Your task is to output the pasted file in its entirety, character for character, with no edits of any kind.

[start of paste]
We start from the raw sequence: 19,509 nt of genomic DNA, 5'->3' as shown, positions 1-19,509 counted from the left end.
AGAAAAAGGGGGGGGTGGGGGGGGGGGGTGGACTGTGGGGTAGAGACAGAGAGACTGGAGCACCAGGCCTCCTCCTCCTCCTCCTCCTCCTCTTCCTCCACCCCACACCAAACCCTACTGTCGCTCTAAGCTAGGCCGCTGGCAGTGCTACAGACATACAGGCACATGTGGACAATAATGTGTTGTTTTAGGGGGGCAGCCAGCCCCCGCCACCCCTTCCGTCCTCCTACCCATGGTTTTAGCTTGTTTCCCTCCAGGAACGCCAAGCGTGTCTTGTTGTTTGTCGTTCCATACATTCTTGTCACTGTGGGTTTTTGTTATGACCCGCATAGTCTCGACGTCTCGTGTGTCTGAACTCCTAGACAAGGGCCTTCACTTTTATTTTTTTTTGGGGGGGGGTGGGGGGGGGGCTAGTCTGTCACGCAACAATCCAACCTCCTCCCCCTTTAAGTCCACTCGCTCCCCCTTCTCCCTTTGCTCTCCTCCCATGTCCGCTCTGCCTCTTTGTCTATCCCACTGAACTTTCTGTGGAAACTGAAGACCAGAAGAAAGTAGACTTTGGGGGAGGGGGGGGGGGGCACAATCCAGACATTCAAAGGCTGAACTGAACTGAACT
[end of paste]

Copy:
We start from the raw sequence: 19,509 nt of genomic DNA, 5'->3' as shown, positions 1-19,509 counted from the left end.
AGAAAAAGGGGGGGGTGGGGGGGGGGGGTGGACTGTGGGGTAGAGACAGAGAGACTGGAGCACCAGGCCTCCTCCTCCTCCTCCTCCTCCTCTTCCTCCACCCCACACCAAACCCTACTGTCGCTCTAAGCTAGGCCGCTGGCAGTGCTACAGACATACAGGCACATGTGGACAATAATGTGTTGTTTTAGGGGGGCAGCCAGCCCCCGCCACCCCTTCCGTCCTCCTACCCATGGTTTTAGCTTGTTTCCCTCCAGGAACGCCAAGCGTGTCTTGTTGTTTGTCGTTCCATACATTCTTGTCACTGTGGGTTTTTGTTATGACCCGCATAGTCTCGACGTCTCGTGTGTCTGAACTCCTAGACAAGGGCCTTCACTTTTATTTTTTTTTGGGGGGGGGTGGGGGGGGGGCTAGTCTGTCACGCAACAATCCAACCTCCTCCCCCTTTAAGTCCACTCGCTCCCCCTTCTCCCTTTGCTCTCCTCCCATGTCCGCTCTGCCTCTTTGTCTATCCCACTGAACTTTCTGTGGAAACTGAAGACCAGAAGAAAGTAGACTTTGGGGGAGGGGGGGGGGGGCACAATCCAGACATTCAAAGGCTGAACTGAACTGAACT